Alain Alev, HSBC: Investment and capacity have created a two-speed system
As part of a series of interviews with regional and global heads of equity derivatives, SRP spoke to Alain Alev, head of structured equity derivatives sales, Europe, Middle East and Africa (EMEA) at HSBC, about business models, market challenges and opportunities in the structured products market.
Cross-asset or specialist product - which business model does HSBC favour?
There are really two different ways to approach this business. Either the organisation is specialised by product and asset class, and the trading team, structuring team and sales team sit within each asset class; or the organisation has real cross-asset structuring, trading and coverage. HSBC is set up in a way where sales and structuring teams remain specialised by asset class but in the meantime participate in a number of cross-selling initiatives and processes, which are part of account management to make sure they are organised not only from a product perspective but also from a client coverage perspective. So there are specific groups covering private banks, institutional clients, retail distributors, etc.
Do you think there is a shift towards a cross-asset set-up in the market?
Some banks are doing it and others not. There are always reasons to choose a particular business structure. It really depends on the mix of products the different providers are good at and the clients they serve. From an HSBC perspective, one of the main focuses for the structured equity derivatives business is on wealth management and private banking firms. In general they are trading heavily equity-linked structures, and that's why our main focus is on the equities but that doesn't mean we cannot serve them with FX-linked products, fixed income products or other strategies that may suit their needs.
Do you think the market is moving towards a two-tier environment where there will be some firms offering all products to all clients and others just picking up whatever is left and focusing on particular clients, jurisdictions, asset classes, etc.?
The structured products market has consolidated and concentrated into a handful of large providers that dominate issuance and volumes across jurisdictions. This makes it difficult for smaller or new entrants to operate in this market. Those banks with global reach are better positioned than those with limited reach. Investment and capacity has also created a two-speed environment with a handful of providers being able to offer a fully automated platform and others still relying on the reverse inquiry model. Clients are demanding higher connectivity but not all providers offer that level of service.
About ten years ago any bank could enter the market and do business because clients were looking for just two things: the best pricing and payoff innovation. Nowadays, clients want to be connected to a platform where they can access pricing and structuring tools, and they want to be able to trade any kind of underlying asset (equities, baskets, ETFs, algo, quantitative indices...) and choose from a large pool of payoffs. The minimum requirement is electronic pricing but others are now requesting full click and trade capabilities as well as fully automated post-trade services.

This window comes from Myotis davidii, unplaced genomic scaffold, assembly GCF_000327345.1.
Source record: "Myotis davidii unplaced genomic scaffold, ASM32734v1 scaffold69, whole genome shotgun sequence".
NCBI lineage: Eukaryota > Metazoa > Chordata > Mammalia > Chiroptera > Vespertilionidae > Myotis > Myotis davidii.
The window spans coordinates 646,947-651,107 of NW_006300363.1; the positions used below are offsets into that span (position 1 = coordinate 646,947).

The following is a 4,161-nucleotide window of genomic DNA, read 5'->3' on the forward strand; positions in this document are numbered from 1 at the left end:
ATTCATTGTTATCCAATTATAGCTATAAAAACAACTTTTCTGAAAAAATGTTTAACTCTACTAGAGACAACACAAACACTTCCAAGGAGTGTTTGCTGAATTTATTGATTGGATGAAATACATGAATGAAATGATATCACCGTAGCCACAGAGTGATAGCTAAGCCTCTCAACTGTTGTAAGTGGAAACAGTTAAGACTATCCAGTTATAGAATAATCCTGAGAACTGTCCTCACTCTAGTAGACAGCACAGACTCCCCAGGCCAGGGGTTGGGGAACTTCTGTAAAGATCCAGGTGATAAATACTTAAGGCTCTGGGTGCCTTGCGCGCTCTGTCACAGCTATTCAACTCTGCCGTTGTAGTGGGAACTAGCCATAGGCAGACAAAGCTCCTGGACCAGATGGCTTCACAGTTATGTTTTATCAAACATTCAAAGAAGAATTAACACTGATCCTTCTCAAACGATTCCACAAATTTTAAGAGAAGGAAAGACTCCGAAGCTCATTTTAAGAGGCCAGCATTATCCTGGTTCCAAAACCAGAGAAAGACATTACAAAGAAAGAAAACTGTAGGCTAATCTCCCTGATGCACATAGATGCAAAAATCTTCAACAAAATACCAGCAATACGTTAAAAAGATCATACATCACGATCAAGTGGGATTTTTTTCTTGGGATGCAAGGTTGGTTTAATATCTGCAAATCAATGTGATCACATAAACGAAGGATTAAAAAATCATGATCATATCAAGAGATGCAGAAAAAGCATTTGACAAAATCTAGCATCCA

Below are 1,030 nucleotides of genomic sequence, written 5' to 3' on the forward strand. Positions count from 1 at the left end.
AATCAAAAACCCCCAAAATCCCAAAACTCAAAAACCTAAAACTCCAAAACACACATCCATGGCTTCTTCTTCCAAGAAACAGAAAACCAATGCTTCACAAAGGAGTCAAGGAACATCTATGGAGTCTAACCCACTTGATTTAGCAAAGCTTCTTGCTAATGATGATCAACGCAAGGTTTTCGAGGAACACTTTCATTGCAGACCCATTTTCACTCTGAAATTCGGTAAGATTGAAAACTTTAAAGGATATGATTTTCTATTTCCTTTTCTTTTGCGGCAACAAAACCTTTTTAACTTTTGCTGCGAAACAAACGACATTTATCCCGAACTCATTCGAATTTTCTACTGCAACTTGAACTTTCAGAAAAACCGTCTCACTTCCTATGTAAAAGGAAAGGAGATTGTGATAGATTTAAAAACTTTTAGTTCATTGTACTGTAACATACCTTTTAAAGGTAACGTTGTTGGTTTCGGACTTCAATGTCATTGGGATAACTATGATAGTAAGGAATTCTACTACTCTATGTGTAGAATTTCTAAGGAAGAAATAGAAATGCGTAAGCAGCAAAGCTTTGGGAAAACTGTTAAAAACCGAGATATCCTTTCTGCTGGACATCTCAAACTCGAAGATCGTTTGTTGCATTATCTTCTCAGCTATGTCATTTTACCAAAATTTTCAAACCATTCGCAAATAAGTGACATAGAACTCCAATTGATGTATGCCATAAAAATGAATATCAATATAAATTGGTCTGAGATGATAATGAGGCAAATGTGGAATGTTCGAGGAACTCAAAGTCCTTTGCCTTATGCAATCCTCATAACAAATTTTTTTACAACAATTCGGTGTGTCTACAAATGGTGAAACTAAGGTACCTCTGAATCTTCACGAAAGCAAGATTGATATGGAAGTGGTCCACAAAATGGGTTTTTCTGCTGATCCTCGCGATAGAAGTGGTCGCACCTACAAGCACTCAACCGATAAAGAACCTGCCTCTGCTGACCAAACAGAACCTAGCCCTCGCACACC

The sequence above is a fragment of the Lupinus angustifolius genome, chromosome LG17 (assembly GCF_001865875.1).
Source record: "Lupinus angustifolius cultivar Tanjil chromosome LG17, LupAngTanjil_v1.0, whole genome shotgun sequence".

Do you expect more consolidation in the market as a result of the regulatory overhaul and the requirements to operate a structured products business?
More consolidation is expected in the structured products market on both the buy-side and sell-side. On the one hand providers are going through a consolidation phase with a number of investment banks reviewing their operations, sales force, etc. and the appearance of niche players that will focus on marginal bits of the market with some kind of segment specialisation. On the client side, we have also seen consolidation in Europe and Asia. There is now a smaller number of big distributors compared with a few years ago when any market would have a number of medium-size distributors. Distribution has become a key element in the new environment as those with access to well-developed distribution networks will be able to increase their sales. Regulatory requirements for distributors are more constraining and those with a critical size will be able to gain market share because of their capabilities to offer post-sales services such as liquidity, etc. The reality is that this business is not only more complex than it was, it's also more expensive to run.
We expect that the structured products industry will continue to develop but with a smaller number of players which will have a bigger market share, and some niche players that may be able to secure their profitability by specialising in particular underlyings/products.
Some providers are stronger on their structuring capabilities and others have access to massive distribution networks. Is this a problem?
To succeed in the structured equity business a combination of good structuring capabilities and distribution networks is needed. Structured products issuers need to have in place good product development capabilities, a solid suitability framework and robust risk management capabilities. The larger an issuer is, the more risk management capacity is required.
Where do you see the opportunities in the market?
At HSBC we are developing our capabilities to provide solutions that can be used by institutional clients. We have seen already an increased demand for hedging, diversification and asset allocation using proxies that can be assimilated to structured products. These sophisticated investors are looking at structured products as an alternative to traditional assets used in their investment portfolios.